1) THE STAGE AT WHICH GRAIN BECOMES SUBJECT TO "MA'ASER"
QUESTION: The Gemara quotes two Beraisos which state that one does not transgress the Isur of "Lo Sachsom" when he muzzles cows that are "Merachsos" -- stamping soaked barley grains to remove the chaff. RASHI (DH ha'Merachsos) explains that the Isur of "Lo Sachsom" does not apply to grain which has already become obligated to have Ma'aser separated, and in this case the threshing ("Dishah") of the grain, which already took place, is considered the final stage of processing ("Gemar Melachah") with regard to Ma'aser.
Why does Rashi say that the grain becomes obligated in Ma'aser at the time of threshing? All other produce becomes obligated in Ma'aser from the time of "Miru'ach" -- the leveling of the pile of produce. (YAD DAVID)
(a) The YAD DAVID answers that the Beraisa here refers to grains of barley that were soaked in water and then oven-dried, and which are now being tread on by the cows in order to remove the chaff, as Rashi explains (89b, DH ha'Merachsos ba'Tevu'ah). This process is done only with a small quantity of grain, and thus there is no "Miru'ach" since there is not enough grain to make a pile. Consequently, the "Gemar Melachah" is the time of threshing.
(b) The RITVA (89b, DH Tanu Rabanan Paros) cites Rashi's explanation of the process of "Merachsos." He then writes that the reason one does not transgress the Isur of "Lo Sachsom" is that "the grain has already been leveled in a pile and thus has become obligated in Ma'aser." According to the Ritva, it indeed is the "Miru'ach" and not the "Dishah" which is the "Gemar Melachah" that makes the grain obligated in Ma'aser, in contrast to Rashi's explanation. (I. Alsheich)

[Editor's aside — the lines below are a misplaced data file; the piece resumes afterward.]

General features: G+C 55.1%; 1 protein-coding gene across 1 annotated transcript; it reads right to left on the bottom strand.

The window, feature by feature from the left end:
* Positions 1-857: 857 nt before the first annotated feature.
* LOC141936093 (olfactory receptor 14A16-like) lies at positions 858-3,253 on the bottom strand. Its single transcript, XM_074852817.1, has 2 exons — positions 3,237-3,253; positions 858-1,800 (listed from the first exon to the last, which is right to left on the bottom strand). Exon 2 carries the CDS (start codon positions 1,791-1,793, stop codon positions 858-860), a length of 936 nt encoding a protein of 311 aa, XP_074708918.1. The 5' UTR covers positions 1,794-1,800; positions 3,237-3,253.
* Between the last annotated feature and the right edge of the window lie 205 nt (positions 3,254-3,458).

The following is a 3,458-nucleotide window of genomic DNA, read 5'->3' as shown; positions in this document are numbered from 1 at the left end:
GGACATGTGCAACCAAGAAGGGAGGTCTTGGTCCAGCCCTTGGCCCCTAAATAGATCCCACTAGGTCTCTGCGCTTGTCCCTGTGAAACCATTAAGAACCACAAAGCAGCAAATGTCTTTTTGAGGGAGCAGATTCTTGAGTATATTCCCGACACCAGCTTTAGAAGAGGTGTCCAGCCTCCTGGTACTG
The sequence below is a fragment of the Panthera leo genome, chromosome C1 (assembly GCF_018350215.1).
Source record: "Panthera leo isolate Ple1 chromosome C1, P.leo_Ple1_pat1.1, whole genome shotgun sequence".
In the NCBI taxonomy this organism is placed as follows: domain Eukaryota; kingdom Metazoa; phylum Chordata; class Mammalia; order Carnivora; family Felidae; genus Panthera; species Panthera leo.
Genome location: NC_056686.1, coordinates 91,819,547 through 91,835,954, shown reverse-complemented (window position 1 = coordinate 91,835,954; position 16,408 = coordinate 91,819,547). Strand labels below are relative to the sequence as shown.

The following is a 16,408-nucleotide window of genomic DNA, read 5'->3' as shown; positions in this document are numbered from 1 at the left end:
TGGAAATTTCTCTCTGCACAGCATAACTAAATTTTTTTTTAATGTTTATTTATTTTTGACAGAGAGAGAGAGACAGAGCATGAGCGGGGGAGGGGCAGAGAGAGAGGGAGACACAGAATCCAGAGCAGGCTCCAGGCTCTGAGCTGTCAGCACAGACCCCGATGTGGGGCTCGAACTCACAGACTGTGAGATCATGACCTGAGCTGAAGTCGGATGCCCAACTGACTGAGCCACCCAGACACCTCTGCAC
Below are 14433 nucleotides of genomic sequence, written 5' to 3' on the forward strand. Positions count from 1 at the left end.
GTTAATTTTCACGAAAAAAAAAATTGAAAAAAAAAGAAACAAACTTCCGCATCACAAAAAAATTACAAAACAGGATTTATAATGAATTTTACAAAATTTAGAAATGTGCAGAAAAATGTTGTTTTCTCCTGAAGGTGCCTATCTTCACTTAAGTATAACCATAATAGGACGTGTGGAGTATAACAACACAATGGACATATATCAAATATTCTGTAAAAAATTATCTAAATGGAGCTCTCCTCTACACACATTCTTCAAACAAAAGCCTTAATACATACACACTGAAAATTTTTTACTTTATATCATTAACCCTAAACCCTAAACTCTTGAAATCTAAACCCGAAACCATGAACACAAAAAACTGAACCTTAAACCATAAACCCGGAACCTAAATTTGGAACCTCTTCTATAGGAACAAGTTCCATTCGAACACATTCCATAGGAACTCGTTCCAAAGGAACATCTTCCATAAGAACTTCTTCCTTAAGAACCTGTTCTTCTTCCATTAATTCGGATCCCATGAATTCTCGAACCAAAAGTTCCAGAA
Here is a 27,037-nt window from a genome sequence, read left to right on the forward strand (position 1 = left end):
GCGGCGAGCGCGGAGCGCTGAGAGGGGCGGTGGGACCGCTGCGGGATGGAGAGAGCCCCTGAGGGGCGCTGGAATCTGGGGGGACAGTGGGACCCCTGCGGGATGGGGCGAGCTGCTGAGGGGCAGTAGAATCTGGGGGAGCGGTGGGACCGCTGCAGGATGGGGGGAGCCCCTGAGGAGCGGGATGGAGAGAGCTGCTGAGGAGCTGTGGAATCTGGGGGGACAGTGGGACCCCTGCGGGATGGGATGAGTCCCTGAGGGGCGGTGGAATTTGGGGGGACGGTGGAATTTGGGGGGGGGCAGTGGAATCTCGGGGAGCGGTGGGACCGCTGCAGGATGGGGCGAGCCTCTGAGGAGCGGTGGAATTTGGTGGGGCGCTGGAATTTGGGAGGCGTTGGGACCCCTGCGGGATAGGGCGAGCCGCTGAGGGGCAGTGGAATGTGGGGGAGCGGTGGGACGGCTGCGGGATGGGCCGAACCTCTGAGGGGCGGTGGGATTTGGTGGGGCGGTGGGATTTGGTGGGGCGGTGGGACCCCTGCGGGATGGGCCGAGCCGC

2) FOOD FOR THE COW
OPINIONS: The Beraisa states that one does not transgress the Isur of "Lo Sachsom" when he muzzles a cow that is threshing produce of Terumah and Ma'aser. However, he should suspect from the cow's neck a feedbag with the same type of produce with which the cow is working so that people will not suspect him of muzzling the cow unlawfully. Raban Shimon ben Yochai rules that one should hang Karshinim (a type of bean) around the cow's neck, "because Karshinim are the healthiest of all foods" for the cow.
Is Raban Shimon ben Yochai arguing with the Tana Kama, or is he adding to the words of the Tana Kama?
(a) The RITVA in the name of his Rebbi (the RE'AH) writes that Raban Shimon ben Yochai's statement is an addition to the words of the Tana Kama. Even though the Tana Kama requires the owner to feed the cow the same type of produce with which it is working, one may nevertheless feed the cow Karshinim even if it is not working with Karshinim, because of the superior health benefits of Karshinim.
The Ritva proves from the Gemara later that Raban Shimon ben Yochai cannot be arguing with the Tana Kama. The Gemara later asks whether one is permitted to muzzle a cow which experiences digestive problems when it eats. If the Torah prohibits muzzling the animal because it is detrimental to the animal's health, one would be permitted to muzzle it in a case in which eating is detrimental to its health. On the other hand, if the reason for the prohibition is that the animal experiences distress when it cannot eat food that it sees, one would not be allowed to muzzle an animal even in such a case, because the animal will experience distress when it sees the food. Rav Sheshes answers this question from the words of Raban Shimon ben Yochai in the Beraisa, who says that one should feed his cow Karshinim because it is the healthiest food. Rav Sheshes infers from this that the Isur of "Lo Sachsom" is because of concern for the animal's health.